October 30, 2008

Royal Society Investigates Unusual Theories To Combat Warming

The UK's Royal Society is conducting an investigation to determine if ambitious engineering schemes could reduce the impact of global warming.

"Geo-engineering" experiments, such as putting mirrors into space and iron filings in oceans, are being proposed and the society says they must be properly assessed - however fantastical.

Climate scientists and engineers' groups will study a variety of these ideas and produce a report by the middle of next year.

However, environmental groups are concerned that technological solutions will divert attention away from reducing emissions of greenhouse gasses.

Some of the schemes include putting mirrors in space to reflect sunlight away from the Earth, seeding the atmosphere with particles to act as a planetary sun block and using iron filings to stimulate the growth of plankton in the oceans, which would in turn absorb CO2.

"Some of the ideas might have unpleasant side effects, some of them might be very expensive and some of them might not work," said Professor Andrew Watson, from the University of East Anglia, who is a member of the geo-engineering working group.

"We feel that there's quite a variety of these schemes out there now and increasing interest in them. And it's time there was an authoritative scanning of the horizon to see which of these might be useful and what more needs to be done," she added.

But despite what some believe, Professor Watson said not all of the ideas are "Ëœcompletely barking mad'.

"The working group will not dismiss them because they appear fantastical. I do think that some of these schemes have the potential to reduce carbon dioxide in the atmosphere and some of the schemes certainly do have the potential to cool the planet."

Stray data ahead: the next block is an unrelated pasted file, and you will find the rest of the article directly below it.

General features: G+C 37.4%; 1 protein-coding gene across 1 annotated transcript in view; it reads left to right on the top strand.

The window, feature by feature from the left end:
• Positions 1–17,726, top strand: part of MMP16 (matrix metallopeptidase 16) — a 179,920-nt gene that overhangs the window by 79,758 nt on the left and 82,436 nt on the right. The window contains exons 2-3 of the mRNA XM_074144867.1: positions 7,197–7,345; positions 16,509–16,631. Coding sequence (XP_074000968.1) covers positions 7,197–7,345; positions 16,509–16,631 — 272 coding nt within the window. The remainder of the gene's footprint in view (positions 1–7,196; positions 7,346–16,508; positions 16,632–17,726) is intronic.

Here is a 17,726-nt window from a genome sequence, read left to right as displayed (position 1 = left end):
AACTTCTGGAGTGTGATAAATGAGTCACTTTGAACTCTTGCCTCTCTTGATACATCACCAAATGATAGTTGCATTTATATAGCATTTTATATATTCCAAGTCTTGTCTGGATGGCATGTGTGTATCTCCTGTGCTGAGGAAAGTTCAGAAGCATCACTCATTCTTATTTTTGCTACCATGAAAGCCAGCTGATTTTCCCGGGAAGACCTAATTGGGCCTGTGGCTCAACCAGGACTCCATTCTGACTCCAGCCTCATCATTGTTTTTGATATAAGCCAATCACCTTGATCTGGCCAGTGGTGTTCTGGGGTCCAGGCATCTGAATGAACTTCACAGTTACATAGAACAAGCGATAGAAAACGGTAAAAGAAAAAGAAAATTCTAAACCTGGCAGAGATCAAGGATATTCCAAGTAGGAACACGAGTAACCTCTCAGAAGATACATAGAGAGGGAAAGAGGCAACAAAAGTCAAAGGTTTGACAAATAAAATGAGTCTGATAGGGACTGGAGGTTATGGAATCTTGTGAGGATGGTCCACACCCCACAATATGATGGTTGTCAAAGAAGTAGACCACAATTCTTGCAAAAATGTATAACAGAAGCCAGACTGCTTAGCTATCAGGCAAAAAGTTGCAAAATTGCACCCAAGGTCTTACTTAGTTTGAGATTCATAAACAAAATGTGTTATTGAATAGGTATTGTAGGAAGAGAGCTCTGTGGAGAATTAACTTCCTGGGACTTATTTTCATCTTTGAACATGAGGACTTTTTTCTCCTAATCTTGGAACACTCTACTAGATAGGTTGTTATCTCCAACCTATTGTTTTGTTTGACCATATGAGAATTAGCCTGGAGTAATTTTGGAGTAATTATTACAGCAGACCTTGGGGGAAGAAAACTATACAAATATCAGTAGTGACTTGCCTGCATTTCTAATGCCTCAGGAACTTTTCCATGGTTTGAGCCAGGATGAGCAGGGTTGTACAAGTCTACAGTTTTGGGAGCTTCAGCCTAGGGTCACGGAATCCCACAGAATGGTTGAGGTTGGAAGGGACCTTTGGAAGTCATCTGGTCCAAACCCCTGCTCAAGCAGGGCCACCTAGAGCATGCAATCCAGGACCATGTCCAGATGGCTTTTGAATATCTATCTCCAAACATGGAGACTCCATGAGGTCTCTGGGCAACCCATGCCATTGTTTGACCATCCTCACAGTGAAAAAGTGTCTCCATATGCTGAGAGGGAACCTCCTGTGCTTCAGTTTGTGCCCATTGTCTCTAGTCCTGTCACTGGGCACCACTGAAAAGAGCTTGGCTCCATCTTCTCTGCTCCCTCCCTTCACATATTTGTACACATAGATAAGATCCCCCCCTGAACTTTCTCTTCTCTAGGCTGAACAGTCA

The study is intended to provide a useful first step in order to define the parameters and limitations of these approaches and to offer recommendations that deserve serious attention.

Yet some of the proposals are likely to have unintended harmful effects on the environment. The working group aims to investigate these potential side effects and establish what further research needs to be commissioned.

Even thinking about technological fixes diverts attention away from reducing CO2 emissions, according to some environmentalists.

"There is a feeling in the scientific community that these proposals should be researched because some may actually be useful as a last resort," said Watson.

"If the worst predictions of climate change are realized, what happens if, politically, we are unable to change our emission habits?" he said.

"As a last resort, we could turn to some of these possible methods. If we haven't done the research and properly evaluated these methods, that option would not be on the table."


Image Caption: Stimulating growth of plankton in the oceans is one proposal under consideration. Courtesy Prof. Gordon T. Taylor, Stony Brook University


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